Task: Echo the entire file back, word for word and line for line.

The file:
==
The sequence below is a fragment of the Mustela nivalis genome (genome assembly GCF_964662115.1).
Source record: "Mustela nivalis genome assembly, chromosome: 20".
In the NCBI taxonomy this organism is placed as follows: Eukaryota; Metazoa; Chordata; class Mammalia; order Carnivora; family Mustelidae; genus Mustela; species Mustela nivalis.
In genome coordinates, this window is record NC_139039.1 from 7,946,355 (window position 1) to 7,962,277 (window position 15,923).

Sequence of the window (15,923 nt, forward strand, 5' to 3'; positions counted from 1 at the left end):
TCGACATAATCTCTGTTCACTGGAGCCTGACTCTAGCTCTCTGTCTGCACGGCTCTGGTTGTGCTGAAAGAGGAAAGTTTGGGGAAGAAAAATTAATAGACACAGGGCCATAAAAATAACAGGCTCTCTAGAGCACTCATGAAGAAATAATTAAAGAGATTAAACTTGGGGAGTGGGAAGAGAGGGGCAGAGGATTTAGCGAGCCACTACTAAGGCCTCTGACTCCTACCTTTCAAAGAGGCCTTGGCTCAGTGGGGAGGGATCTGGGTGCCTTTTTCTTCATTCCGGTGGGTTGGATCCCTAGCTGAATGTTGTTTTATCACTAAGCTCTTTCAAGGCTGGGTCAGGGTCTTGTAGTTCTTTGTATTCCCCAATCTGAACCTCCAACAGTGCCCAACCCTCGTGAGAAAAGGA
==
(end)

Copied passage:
The sequence below is a fragment of the Mustela nivalis genome (genome assembly GCF_964662115.1).
Source record: "Mustela nivalis genome assembly, chromosome: 20".
In the NCBI taxonomy this organism is placed as follows: Eukaryota; Metazoa; Chordata; class Mammalia; order Carnivora; family Mustelidae; genus Mustela; species Mustela nivalis.
In genome coordinates, this window is record NC_139039.1 from 7,946,355 (window position 1) to 7,962,277 (window position 15,923).

Sequence of the window (15,923 nt, forward strand, 5' to 3'; positions counted from 1 at the left end):
TCGACATAATCTCTGTTCACTGGAGCCTGACTCTAGCTCTCTGTCTGCACGGCTCTGGTTGTGCTGAAAGAGGAAAGTTTGGGGAAGAAAAATTAATAGACACAGGGCCATAAAAATAACAGGCTCTCTAGAGCACTCATGAAGAAATAATTAAAGAGATTAAACTTGGGGAGTGGGAAGAGAGGGGCAGAGGATTTAGCGAGCCACTACTAAGGCCTCTGACTCCTACCTTTCAAAGAGGCCTTGGCTCAGTGGGGAGGGATCTGGGTGCCTTTTTCTTCATTCCGGTGGGTTGGATCCCTAGCTGAATGTTGTTTTATCACTAAGCTCTTTCAAGGCTGGGTCAGGGTCTTGTAGTTCTTTGTATTCCCCAATCTGAACCTCCAACAGTGCCCAACCCTCGTGAGAAAAGGA